the mothers’ recourse to textiles as a vehicle for self-expression was not just a second-best substitute for writing. Theirs was a world where verbal literacy existed in conjunction with a kind of material literacy that is now much diminished; a world in which the use of certain objects to mark events, express allegiances and forge relationships was familiar and the meaning of those objects widely shared. (Styles, 2010, p. 70)

As I read this passage I thought of Dylan as well as of those women. And rather than think of ‘material literacy’ within a deficit framework I saw it as something to celebrate. Because of his heightened senses Dylan has a deep understanding of the material world; he knows how objects look and feel and how they smell and taste and sound. Dylan experiences the material world with an intensity which can sometimes cause discomfort but which is also a way of being literate and which therefore presents an opportunity.

Changing Discourses and Opportunities

In last week’s post I suggested that one of the factors which determines what interventions parents make with their autistic child is the ‘dominant discourse’ about autism at the time of treatment. There have been significant shifts in the discourse around sensory issues in autism since Dylan was diagnosed 18 years ago. We are now more aware and better at taking the lead from children when making adjustments to the sensory environment. Another factor I identified as influencing intervention was opportunity, and what we are perhaps less good at is providing opportunities for sensory integration.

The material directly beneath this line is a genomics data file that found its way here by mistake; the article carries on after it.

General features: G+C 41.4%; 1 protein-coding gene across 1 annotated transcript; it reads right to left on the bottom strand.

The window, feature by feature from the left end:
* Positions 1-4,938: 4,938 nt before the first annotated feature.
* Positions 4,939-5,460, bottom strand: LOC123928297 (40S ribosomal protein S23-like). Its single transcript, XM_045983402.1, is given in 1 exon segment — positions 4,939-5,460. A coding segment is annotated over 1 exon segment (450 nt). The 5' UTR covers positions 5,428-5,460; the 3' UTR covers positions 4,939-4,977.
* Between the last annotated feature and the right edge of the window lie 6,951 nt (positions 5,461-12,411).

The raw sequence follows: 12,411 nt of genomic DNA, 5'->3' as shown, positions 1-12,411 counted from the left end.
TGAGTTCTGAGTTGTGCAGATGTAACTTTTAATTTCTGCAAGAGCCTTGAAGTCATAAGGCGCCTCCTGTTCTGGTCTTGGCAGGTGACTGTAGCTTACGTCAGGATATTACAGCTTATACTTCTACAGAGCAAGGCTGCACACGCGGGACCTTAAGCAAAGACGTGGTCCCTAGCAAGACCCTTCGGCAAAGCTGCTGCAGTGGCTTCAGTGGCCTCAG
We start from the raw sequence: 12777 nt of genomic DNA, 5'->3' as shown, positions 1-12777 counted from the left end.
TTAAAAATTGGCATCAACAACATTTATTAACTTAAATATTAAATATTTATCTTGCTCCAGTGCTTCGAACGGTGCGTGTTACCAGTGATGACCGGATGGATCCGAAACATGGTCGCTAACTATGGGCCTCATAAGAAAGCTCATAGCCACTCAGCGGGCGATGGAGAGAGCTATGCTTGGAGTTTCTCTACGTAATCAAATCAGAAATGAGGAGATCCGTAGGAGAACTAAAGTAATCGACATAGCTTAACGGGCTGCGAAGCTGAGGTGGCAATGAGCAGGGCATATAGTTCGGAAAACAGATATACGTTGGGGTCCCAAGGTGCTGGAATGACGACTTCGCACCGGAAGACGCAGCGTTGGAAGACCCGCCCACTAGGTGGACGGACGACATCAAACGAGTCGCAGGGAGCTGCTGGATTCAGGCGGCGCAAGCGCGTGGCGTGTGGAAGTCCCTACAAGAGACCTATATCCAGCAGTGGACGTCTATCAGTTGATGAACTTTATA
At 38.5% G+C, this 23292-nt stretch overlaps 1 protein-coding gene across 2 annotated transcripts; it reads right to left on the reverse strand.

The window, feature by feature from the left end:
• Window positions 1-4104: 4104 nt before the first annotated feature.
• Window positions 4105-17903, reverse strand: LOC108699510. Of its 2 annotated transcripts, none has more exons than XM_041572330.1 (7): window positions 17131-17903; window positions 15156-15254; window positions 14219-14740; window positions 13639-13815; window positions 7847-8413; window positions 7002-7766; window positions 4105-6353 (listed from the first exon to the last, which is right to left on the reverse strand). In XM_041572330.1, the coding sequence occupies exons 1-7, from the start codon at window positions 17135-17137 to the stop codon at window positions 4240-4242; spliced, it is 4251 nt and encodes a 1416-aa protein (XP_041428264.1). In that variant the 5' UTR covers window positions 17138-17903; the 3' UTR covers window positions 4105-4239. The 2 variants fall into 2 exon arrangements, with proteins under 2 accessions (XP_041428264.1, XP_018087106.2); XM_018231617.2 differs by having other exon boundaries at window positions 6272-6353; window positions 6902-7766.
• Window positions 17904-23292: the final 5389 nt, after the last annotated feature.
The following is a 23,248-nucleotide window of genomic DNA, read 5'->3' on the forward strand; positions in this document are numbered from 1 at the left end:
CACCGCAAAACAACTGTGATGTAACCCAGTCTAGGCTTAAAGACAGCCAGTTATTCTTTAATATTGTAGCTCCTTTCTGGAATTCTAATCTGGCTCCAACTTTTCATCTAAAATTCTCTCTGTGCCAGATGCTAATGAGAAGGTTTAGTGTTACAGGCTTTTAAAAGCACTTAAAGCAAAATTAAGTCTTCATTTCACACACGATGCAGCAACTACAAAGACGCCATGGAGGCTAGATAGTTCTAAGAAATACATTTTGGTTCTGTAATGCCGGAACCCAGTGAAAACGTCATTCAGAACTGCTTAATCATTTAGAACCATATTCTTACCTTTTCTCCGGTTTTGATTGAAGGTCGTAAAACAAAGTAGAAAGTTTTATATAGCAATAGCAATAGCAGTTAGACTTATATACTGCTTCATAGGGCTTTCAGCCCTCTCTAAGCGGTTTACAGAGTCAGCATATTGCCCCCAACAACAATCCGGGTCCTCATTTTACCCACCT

material literacy 011Schools and care settings increasingly have sensory rooms which can be used therapeutically to support the development of skills such as ‘material literacy’. While this has enhanced the opportunities for sensory-based interventions with older autistic children it can be difficult for parents to access such resources, particularly during pre-school years. If I was starting out as a parent of a newly-diagnosed child I would certainly convert a room into a sensory space if I could; this is a long-term need and would represent a good investment. I would also focus on interventions such as music therapy and art therapy, both of which engage the senses.

Although it is not convention, at least in the UK, to offer occupational therapy to a child with autism, this is something I think could also be helpful. As well as enabling children to explore the physical world through their senses, occupational therapy can develop proprioception and vestibular processing. Activities which may be helpful for autistic children include rebound therapy (trampoline), climbing, yoga, movement and dance. Trust and collaborative games, balancing activities and adrenaline sports could also be used in the early years to develop a sense of self in relation to others. Anything involving spinning is great fun for the autistic child as well as a way of helping to address sensory integration dysfunction. If I had my time again I would also let Dylan spend as much time as possible in water (with or without dolphins).

This slideshow requires JavaScript.

A number of other posts include reference to sensory issues; please search on ‘senses’ in the right hand menu.

Reference:

Styles, J. (2010) Threads of Feeling. The Foundling Museum, London (exhibition catalogue)